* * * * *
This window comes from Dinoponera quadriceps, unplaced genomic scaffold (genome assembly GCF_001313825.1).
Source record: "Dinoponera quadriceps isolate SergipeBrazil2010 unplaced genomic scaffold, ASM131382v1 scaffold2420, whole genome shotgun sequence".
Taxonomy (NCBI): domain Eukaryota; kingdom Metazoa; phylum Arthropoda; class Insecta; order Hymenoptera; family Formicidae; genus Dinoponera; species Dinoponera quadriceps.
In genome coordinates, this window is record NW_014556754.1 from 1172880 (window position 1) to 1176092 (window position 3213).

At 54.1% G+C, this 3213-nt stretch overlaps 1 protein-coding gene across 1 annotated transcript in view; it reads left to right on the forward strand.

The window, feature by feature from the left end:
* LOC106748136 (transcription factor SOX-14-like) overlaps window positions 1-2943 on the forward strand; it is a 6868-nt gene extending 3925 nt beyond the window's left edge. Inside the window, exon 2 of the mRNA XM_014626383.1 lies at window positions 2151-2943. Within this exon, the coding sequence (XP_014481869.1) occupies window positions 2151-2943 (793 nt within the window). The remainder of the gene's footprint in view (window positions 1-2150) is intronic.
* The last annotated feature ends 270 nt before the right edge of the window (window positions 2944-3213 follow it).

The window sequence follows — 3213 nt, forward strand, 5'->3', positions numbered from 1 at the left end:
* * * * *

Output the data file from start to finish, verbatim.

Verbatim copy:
This window comes from Dinoponera quadriceps, unplaced genomic scaffold (genome assembly GCF_001313825.1).
Source record: "Dinoponera quadriceps isolate SergipeBrazil2010 unplaced genomic scaffold, ASM131382v1 scaffold2420, whole genome shotgun sequence".
Taxonomy (NCBI): domain Eukaryota; kingdom Metazoa; phylum Arthropoda; class Insecta; order Hymenoptera; family Formicidae; genus Dinoponera; species Dinoponera quadriceps.
In genome coordinates, this window is record NW_014556754.1 from 1172880 (window position 1) to 1176092 (window position 3213).

At 54.1% G+C, this 3213-nt stretch overlaps 1 protein-coding gene across 1 annotated transcript in view; it reads left to right on the forward strand.

The window, feature by feature from the left end:
* LOC106748136 (transcription factor SOX-14-like) overlaps window positions 1-2943 on the forward strand; it is a 6868-nt gene extending 3925 nt beyond the window's left edge. Inside the window, exon 2 of the mRNA XM_014626383.1 lies at window positions 2151-2943. Within this exon, the coding sequence (XP_014481869.1) occupies window positions 2151-2943 (793 nt within the window). The remainder of the gene's footprint in view (window positions 1-2150) is intronic.
* The last annotated feature ends 270 nt before the right edge of the window (window positions 2944-3213 follow it).

The window sequence follows — 3213 nt, forward strand, 5'->3', positions numbered from 1 at the left end: